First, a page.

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Friday, September 17, 2021
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When Jill Gordon took her 10-year-old daughter to the doctor in Teaneck on Sept. 12 for a stomach problem, she never expected for them to end up cowering in the bathroom to protect themselves from an antisemitic attacker.

The pair were already in the bathroom at Riverside Pediatrics in Teaneck when the Demarest resident told The Jewish Link she heard, “smashing, banging and glass shattering” and someone screaming to “call 911.”

Gordon opened the door to find out what was going on only to be confronted by a man holding a hammer with blood dripping down his arm from being cut by glass from the door he had just shattered who asked, “Are you Jewish?”

“I slammed the door shut,” she said. “It was all women and children and I heard him go around asking everyone, ‘Are you Jewish?’”

Safely locked in the bathroom, Gordon called 911 and grabbed the only weapon available—a spray can of bleach while her terrified daughter hid behind a garbage can.

Her daughter began to cry and said, “Maybe we should tell him we’re Jewish,” as people continued to scream outside.

The attacker had fled by the time police arrived to find patients and medical staff barricaded in the doctor’s office. A receptionist received facial lacerations from flying glass.

In a press release, Teaneck Police Chief Glenn M. O’Reilly said at 12:03 p.m. police responded to multiple 911 calls. Shortly afterward, another 911 call was received that a hammer-wielding man was smashing the window at nearby Parisian Cleaners.

Police were able to follow a trail of blood and with the assistance of Bogota and Leonia police arrested Camwren T. Cole, 23, of Teaneck who was taken to Holy Name Medical Center in Teaneck to receive treatment for his injuries before being turned over to the Bergen County Sheriff’s Department. O’Reilly said during the investigation Cole showed signs of mental illness and is being psychologically evaluated.

Cole has been charged with aggravated assault, possession of a weapon for an unlawful purpose and criminal mischief, all third degree crimes; and harassment, a disorderly person’s offense.

Gordon said “the ordeal seemed like hours although it was only minutes.” The trail of blood she saw along the hallway as everyone was herded safely into the back by police indicated to her he had been going room to room looking specifically for Jews.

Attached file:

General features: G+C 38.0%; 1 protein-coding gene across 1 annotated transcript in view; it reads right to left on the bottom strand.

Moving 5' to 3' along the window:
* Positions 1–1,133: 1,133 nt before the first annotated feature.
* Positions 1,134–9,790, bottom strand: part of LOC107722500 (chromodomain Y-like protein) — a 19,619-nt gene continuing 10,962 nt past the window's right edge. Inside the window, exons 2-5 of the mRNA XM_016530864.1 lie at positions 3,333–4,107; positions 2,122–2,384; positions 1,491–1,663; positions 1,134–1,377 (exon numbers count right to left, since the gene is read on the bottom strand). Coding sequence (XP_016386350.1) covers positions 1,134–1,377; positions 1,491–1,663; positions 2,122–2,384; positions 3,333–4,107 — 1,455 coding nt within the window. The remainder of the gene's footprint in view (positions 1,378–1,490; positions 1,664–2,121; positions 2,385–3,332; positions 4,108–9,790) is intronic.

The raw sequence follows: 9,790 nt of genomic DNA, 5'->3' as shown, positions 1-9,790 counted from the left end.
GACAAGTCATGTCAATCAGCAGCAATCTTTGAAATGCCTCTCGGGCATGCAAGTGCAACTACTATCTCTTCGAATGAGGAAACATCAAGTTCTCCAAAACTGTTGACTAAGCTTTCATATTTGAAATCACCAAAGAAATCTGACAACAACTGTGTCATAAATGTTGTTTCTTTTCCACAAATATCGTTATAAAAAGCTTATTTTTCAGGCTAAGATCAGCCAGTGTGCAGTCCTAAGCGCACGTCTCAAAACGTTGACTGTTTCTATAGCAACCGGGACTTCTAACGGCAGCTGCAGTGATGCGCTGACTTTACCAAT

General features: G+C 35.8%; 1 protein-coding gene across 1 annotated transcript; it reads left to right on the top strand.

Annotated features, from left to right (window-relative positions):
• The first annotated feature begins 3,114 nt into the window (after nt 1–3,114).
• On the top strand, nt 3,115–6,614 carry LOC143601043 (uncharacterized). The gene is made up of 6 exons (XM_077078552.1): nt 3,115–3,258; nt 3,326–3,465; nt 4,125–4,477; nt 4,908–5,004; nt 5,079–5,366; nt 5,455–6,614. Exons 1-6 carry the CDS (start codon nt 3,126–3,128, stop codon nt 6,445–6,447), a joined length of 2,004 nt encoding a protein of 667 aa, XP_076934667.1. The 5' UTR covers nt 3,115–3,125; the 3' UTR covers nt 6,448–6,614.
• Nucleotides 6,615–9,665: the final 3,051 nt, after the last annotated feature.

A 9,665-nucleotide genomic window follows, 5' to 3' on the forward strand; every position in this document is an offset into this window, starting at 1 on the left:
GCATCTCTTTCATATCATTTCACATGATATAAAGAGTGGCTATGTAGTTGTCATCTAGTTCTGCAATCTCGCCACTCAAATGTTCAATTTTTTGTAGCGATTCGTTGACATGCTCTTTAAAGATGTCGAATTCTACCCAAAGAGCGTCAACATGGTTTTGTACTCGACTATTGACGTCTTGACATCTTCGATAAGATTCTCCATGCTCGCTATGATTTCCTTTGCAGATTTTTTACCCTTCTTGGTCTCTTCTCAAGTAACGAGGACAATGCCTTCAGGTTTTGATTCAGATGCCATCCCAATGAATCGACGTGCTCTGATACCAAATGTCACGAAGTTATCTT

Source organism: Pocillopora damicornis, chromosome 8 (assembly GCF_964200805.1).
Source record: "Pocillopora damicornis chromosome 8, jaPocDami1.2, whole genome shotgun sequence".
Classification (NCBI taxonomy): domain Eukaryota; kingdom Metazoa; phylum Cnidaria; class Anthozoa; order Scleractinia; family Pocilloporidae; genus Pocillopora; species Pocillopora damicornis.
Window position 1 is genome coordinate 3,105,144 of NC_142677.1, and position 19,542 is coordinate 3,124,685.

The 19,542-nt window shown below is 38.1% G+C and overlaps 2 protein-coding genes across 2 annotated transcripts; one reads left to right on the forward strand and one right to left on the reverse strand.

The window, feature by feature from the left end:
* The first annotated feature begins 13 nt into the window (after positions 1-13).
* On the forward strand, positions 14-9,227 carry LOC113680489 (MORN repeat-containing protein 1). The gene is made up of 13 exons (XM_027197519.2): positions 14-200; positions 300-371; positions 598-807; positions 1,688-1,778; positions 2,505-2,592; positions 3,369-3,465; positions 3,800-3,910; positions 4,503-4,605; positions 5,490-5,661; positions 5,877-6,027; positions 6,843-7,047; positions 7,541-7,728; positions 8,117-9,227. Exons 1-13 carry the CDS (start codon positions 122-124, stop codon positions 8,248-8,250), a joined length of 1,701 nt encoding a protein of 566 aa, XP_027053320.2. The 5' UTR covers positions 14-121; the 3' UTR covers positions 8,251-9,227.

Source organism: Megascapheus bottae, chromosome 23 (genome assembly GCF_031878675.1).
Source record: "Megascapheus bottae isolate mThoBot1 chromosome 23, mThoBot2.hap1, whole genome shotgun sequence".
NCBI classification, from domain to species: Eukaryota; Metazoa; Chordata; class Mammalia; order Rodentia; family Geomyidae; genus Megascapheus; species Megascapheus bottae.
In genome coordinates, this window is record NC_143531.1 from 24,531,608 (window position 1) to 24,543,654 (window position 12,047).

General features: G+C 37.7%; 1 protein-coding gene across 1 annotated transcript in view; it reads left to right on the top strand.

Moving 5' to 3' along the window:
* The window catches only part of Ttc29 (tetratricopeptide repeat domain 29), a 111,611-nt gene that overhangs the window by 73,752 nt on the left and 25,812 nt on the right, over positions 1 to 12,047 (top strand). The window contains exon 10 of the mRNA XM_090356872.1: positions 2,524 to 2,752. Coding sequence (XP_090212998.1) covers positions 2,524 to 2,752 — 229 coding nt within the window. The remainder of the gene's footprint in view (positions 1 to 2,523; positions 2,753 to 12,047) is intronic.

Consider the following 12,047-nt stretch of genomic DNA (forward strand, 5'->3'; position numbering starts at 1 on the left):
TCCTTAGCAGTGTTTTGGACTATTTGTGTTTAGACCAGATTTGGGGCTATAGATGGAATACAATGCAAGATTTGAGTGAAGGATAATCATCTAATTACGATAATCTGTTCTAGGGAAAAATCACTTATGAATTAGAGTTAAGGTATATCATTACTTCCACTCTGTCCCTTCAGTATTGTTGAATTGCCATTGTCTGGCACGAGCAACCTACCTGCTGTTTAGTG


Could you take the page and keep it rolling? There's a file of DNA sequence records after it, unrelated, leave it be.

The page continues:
While she found Teaneck police and detectives to be “amazing,” especially to her daughter, and is relieved that with the exception of the minor injury to the receptionist no one was hurt, the outcome could have been deadly had the alleged assailant had a gun. She is upset that Cole has not been charged with a hate crime or a bias incident.

“Just because no one got seriously hurt doesn’t mean he did not have intent,” said Gordon. “I know they are looking into whether he is mentally ill, but who does something like this who isn’t mentally ill? It doesn’t make it less of a hate crime. He was going person to person asking if they were Jewish. We were targeted for being a minority.”

In a statement emailed to The Jewish Link, Bergen County Assistant Prosecutor Elizabeth R. Rebein said, “We are not able to comment on investigations, including whether or not certain allegations are being investigated.”

Gordon said she believed Cole knew there would be many Jewish patients at that site because it was open on Sundays, unlike most medical offices, to accommodate Teaneck’s large Orthodox community.

Rep. Josh Gottheimer, (D-5th Dist.) said he spoke with Gordon, who he called “incredibly brave.” He told The Jewish Link “that in my eyes it clearly was an antisemitic, hate-motivated crime” although he said the authorities need to be given time to conduct a thorough investigation.

Gottheimer noted that with 300 antisemitic incidents last year, New Jersey ranks second in the nation in such incidents. This incident highlighted for him the need to not only provide funding and guidance to Jewish institutions, synagogues, day schools and law enforcement, but the need for the community to remain vigilant.

Not to charge it as a bias or hate crime “doesn’t make sense,” Gordon said, adding one of the reasons she is speaking out and posted her ordeal on Facebook is to create awareness of rising antisemitism.

“What is the goal of having bias or hate crimes if this doesn’t qualify?” asked Gordon. “We need to know what’s going on in the community and to just ignore this is irresponsible.”

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